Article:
Team Chat Apps: Hype vs. Reality
Team chat applications are gathering a lot of interest, but enterprise adoption remains low -- giving IT time for proactive evaluation and planning.
Arguably the biggest development in the UC space over the last year or so hasn't even been UC -- rather it has been the rise of team chat applications that offer an alternative environment for collaboration outside of the traditional IM chat windows and email inboxes.
Nemertes Research defines team chat apps as those that:
- Offer persistent group collaboration spaces that include text chat, document sharing, and often voice/video/desktop sharing
- Are typically available via mobile app stores or via a browser as a cloud/software-as-a-service (SaaS) product
- Enable easy inclusion of team members from inside and outside of the corporate firewall
- Offer a freemium model designed to get users hooked, and then pay for additional functionality such as security and management
This approach for corporate apps to enter the workplace isn't new. Skype made enterprise inroads more than 10 years ago thanks to its easy ability to enable IM chats with individuals from outside of the company. Early Web conferencing apps largely were purchased by workgroups without IT involvement. Yammer, now part of Microsoft Office 365, leveraged the freemium model to drive social adoption into corporate workgroups. What has changed in the last year or two is the plethora of available applications, the mobile-first focus of so many app developers, and the demand for text-first employees to have the same capabilities at work that they enjoy through text messaging services like Google Hangouts, WhatsApp, Apple Messages, and more.
Leading the team chat charge has been Slack, which now claims more than a million active users. Behind them are more than a dozen similar apps offering everything from on-premises operation (HipChat), to real-time conferencing (RingCentral Teams -- formerly Glip -- and Fuze Spaces) to task management (Asana and Redbooth) to many, many more. Even the UC vendors have gotten into the game -- Cisco with Spark and Unify with Circuit, to name two. (View slideshow, "The Email Killers: 10 Cloud-Based Team Collaboration Tools).
So with all this market momentum, enterprises must be marching in droves to embrace team chat, even replacing their UC and email platforms lest they find themselves behind the times, right? Not exactly.
Earlier this year Nemertes interviewed approximately 50 IT leaders representing 45 companies across a range of sizes and verticals. We asked them about their plans for and attitudes toward team chat apps. What we found isn't surprising; the hype curve of any new technology almost always exceeds the adoption curve (well, except for iPads and iPhones). Just 2% of participants had formerly adopted team chat apps as an enterprise IT-provided service. Another 21% had active evaluations or pilots underway.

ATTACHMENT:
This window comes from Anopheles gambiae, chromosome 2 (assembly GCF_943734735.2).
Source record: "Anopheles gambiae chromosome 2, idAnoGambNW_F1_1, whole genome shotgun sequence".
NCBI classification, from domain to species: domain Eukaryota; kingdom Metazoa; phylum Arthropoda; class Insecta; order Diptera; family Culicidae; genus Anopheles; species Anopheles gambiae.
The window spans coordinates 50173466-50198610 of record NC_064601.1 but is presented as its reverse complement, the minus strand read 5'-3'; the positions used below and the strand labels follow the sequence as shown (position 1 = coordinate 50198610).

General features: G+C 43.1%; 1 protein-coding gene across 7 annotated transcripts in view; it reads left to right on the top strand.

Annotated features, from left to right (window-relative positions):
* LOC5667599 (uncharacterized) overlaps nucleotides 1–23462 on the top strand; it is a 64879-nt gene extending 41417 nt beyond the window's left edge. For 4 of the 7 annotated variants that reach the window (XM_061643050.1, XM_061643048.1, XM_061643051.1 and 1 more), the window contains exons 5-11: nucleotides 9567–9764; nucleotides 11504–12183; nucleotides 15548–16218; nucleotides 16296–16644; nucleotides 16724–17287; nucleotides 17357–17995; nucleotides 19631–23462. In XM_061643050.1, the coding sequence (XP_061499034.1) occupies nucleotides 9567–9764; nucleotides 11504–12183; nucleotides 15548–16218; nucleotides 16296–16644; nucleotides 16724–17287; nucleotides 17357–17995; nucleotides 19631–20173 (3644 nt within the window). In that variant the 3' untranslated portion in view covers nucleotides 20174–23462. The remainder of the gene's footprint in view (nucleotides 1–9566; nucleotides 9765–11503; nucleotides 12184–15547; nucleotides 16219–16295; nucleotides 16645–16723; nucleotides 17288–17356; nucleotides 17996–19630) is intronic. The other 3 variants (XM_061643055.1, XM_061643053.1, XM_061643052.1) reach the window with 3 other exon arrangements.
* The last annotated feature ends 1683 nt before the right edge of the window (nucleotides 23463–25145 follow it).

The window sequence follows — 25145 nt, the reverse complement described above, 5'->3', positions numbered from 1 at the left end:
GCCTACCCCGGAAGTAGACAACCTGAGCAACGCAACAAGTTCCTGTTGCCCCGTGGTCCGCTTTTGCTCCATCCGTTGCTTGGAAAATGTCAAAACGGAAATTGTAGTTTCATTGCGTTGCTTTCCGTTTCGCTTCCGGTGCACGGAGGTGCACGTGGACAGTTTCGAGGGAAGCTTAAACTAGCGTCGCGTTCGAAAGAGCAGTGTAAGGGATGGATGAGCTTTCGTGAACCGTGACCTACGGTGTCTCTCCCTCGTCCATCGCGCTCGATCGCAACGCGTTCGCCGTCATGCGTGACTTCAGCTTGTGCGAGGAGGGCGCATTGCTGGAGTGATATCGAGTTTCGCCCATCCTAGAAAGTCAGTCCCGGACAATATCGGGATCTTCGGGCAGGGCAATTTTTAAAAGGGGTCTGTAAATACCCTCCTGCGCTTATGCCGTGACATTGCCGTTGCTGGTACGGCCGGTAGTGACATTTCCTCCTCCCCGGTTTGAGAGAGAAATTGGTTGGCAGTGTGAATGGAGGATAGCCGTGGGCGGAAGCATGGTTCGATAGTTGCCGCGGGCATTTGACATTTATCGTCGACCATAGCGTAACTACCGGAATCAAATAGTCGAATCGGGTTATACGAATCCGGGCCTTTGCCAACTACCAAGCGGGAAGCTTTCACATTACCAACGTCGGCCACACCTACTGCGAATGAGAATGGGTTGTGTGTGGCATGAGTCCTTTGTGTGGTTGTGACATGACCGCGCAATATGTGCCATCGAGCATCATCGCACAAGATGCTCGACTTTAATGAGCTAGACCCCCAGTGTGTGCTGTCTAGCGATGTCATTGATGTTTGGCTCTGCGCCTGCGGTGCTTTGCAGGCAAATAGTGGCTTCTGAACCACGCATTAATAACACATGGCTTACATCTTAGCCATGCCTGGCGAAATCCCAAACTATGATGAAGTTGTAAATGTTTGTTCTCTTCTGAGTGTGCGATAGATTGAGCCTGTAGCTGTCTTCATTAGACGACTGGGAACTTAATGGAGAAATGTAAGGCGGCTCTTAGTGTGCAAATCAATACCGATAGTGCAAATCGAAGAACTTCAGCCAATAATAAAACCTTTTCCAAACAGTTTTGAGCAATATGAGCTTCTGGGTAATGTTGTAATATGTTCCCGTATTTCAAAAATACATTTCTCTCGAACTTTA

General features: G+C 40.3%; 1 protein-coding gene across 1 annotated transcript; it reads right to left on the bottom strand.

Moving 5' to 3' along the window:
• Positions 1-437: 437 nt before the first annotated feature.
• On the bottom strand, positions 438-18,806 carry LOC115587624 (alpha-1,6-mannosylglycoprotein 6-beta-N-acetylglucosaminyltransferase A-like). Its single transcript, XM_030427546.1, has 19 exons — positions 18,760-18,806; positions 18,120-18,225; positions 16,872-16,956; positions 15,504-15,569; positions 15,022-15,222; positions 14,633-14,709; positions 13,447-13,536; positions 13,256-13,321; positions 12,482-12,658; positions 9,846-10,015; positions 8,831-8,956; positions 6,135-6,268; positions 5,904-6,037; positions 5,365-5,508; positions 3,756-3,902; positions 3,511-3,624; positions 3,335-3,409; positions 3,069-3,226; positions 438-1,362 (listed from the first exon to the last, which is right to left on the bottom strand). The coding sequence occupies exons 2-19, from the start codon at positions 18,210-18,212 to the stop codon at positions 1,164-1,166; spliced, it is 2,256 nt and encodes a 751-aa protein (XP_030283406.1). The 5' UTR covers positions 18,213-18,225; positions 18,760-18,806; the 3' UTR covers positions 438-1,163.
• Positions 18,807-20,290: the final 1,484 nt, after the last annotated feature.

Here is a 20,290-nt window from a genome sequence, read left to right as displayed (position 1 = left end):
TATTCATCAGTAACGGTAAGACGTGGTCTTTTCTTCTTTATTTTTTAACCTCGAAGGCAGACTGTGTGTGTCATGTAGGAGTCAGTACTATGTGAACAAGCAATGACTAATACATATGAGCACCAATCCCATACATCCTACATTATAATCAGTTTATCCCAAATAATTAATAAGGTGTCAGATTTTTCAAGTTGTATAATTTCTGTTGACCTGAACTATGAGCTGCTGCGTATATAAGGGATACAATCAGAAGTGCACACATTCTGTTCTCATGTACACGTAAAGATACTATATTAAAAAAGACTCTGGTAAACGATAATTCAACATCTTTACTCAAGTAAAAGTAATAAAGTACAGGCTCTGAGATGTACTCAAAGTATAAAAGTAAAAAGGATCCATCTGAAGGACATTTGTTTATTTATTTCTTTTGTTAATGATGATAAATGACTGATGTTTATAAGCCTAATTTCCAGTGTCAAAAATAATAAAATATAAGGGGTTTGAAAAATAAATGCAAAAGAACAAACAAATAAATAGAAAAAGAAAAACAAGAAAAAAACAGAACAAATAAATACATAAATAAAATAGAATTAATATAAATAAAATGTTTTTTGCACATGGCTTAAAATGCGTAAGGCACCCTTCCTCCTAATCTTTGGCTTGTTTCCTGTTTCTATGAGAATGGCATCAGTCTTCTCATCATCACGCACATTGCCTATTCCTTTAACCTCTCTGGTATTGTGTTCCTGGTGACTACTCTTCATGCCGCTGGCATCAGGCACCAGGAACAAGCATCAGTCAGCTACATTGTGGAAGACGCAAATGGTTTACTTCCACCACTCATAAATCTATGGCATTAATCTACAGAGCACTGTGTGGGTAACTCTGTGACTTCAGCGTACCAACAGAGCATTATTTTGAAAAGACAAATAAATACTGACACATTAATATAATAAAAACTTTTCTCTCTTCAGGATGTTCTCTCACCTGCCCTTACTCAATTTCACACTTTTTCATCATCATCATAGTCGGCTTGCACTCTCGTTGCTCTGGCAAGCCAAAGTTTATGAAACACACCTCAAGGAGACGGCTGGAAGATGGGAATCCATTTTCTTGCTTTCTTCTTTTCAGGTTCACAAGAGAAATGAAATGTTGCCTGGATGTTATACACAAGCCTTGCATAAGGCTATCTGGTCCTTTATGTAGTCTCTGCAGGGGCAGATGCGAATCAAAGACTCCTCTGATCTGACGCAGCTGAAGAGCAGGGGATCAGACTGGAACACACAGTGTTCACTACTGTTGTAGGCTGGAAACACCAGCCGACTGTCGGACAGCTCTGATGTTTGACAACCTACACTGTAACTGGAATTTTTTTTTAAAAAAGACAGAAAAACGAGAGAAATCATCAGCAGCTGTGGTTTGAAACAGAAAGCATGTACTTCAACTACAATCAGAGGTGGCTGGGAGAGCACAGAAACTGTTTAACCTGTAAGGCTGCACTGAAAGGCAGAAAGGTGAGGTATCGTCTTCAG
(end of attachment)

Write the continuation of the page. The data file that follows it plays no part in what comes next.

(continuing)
Among the group of those having evaluations or pilots underway, early users were likely to be IT professionals who wanted to increase their own understanding of the app, or software developers who needed the ability to easily collaborate in or near real-time with external programmers, often across widely diverse geographies. For this latter role, email and IM weren't enough -- they needed the ability to maintain group conversations, easily add new people into the group and let them then view the discussion history, and take advantage of the hooks that many team chat apps offer into external file sharing, workflow management, and task management applications.
That leaves 76% of participants with no active plans to evaluate team chat apps -- many weren't even familiar with them, especially those in large corporations where big software vendors like IBM, Microsoft, Oracle, and SAP dominate.
When we asked participants how they viewed the emerging team chat app space, given that its SaaS-nature enables employees and workgroups to easily use apps without corporate IT approval or governance, 18% named security as the primary concern. Those we spoke with, especially in regulated industries, were most concerned about the ability to retain (or expunge) conversations, the use of encryption, and the ability to remove those who had left the company or project team from having the ability to continue to view conversations. For these individuals, things like single sign-on, encryption at-rest and in-motion, and archiving are critical requirements that many SaaS-based team chat apps simply don't yet support.
A plurality of participants (38%) said they view the space with interest, but they don't yet have an opinion on how team chat apps will affect their collaboration strategies. When we asked if participants thought that team chat apps would replace existing collaboration tools like UC, email, and Web conferencing, just 9% said, "Yes," while 41% thought team chat would augment existing apps. Some expressed reservations that adding another collaboration app to the available list of IM, Web conferencing, email, file sharing, video, etc. collaboration apps would generate confusion and resentment, especially if different teams adopt different apps, or if workers find themselves collaborating with multiple external partners, each using its own app.
At this point collaboration leaders should make themselves aware of the team chat space and how it is quickly developing. Already you are likely to find pockets of individuals using one or more of the SaaS-based apps, fueling demand on IT to provide an "authorized" solution that aligns with security and information governance needs. Talk to your existing strategic partners to understand how they are tackling the space, and be prepared to evaluate smaller startups who may fulfill a niche in your collaboration portfolio.